The Teaching and Learning Office of UKZN’s College of Agriculture, Engineering and Science recently hosted a four-day Data Science Hackathon event at the UNITE Building on the Howard College campus.
Hackathon 2023 was organised in conjunction with DARA Big Data and its partners in the Hack4dev project.
This project is the fruit of several years of collaboration between the Inter-University Institute for Data Intensive Astronomy (IDIA), a South African University partnership developing cloud computing for scientific research, DARA Big Data funded by the UK’s Newton Fund, The South African Radio Astronomy Observatory (SARAO) on behalf of the South African Department of Science and Innovation, and the International Astronomical Union’s Office of Astronomy for Development (OAD).
At the core of the project is data science skills development for students coupled with a strong academic science background.
The UKZN event featured presentations by data scientists from both academia and industry, tutorials in data science and machine learning, followed by a hackathon task.
Dr Boby Varghese, Director of UKZN’s Centre for Academic Success in Science and Engineering (CASSE), gave the official welcome; whilst Dr Nikhita Madhanpall (OAD/DARA Big Data) provided an overview of the Hackathon. She was followed by Professor Febe De Wet from North-West University, who spoke to the topic of Localising the Mozilla Common Voice Platform for South Africa’s official Languages. The issue of machine learning in Academia and Industry was tackled by Mr Asad Jeewa of UKZN.
Two Hackathon projects were then presented to the participants. The first project involved Natural Language Processing (NLP) and sentiment analysis of Twitter data. NLP involves giving computers the ability to understand text and spoken words similar to how humans can. ‘Participants attended tutorials which demonstrated how to collect and clean Twitter data, perform sentiment analysis using existing toolkits and finally, perform sentiment analysis using machine learning,’ explained local organiser, Dr Nirisha Haricharan.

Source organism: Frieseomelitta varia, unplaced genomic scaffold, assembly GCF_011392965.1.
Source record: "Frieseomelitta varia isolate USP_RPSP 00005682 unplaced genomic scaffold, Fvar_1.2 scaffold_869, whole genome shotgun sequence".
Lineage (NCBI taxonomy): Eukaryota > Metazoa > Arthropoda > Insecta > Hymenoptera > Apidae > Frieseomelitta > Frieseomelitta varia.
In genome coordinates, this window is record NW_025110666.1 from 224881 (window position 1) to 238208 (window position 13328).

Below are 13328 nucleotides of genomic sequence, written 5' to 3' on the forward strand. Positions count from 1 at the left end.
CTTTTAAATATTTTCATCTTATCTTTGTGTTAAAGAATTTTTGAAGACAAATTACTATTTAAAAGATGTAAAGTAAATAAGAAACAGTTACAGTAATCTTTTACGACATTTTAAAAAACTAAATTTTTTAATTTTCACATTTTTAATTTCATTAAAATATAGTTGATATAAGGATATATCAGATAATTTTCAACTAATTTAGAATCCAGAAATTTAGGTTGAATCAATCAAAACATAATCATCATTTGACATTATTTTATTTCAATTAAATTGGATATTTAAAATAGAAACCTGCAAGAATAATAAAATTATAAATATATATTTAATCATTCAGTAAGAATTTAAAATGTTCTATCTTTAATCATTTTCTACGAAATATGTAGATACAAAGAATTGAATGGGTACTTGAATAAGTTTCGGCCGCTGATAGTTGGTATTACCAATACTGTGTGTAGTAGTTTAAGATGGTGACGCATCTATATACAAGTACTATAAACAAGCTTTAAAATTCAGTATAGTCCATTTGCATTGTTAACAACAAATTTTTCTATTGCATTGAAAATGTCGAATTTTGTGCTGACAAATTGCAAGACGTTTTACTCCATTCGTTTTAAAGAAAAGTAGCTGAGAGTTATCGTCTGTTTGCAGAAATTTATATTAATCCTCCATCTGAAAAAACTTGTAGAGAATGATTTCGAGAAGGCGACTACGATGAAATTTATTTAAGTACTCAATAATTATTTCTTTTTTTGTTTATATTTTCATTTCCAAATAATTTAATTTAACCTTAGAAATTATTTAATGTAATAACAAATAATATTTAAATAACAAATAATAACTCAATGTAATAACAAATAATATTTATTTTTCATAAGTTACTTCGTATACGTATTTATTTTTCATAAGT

The dataset used consisted of 2 000 tweets collected from a dataset called Sentiment140, which contains 1.6 million general tweets and their corresponding sentiment labels.
The second project involved image classification of galaxies, making use of galaxy images from the GalaxyMNIST dataset. The dataset contained 10 000 images which had been classified through the Galaxy Zoo citizen science project.
‘This dataset was used to build an image classifier model,’ explained Madhanpall. ‘Students also looked at how they could perform this classification using unsupervised learning methods in cases where they didn’t have access to labelled data.’
At the end of the week, the winners were announced: Mr Abdulrahman Abu Raas (UKZN), Mr Daelin Parmanand (UKZN), Mr Lutho Sola (UKZN) and Mr Mussa Phiri (UniZulu) were the first-placed team; whilst Ms Ayogeboh Epizitone (DUT), Mr Sfundo Khumalo (UKZN) and Ms Abiodun Ikotun (UKZN) were placed second.
Haricharan declared Hackathon 2023 a success, saying that students obtained practical experience in data science and machine learning whilst learning in a supportive and friendly environment.
Words: Sally Frost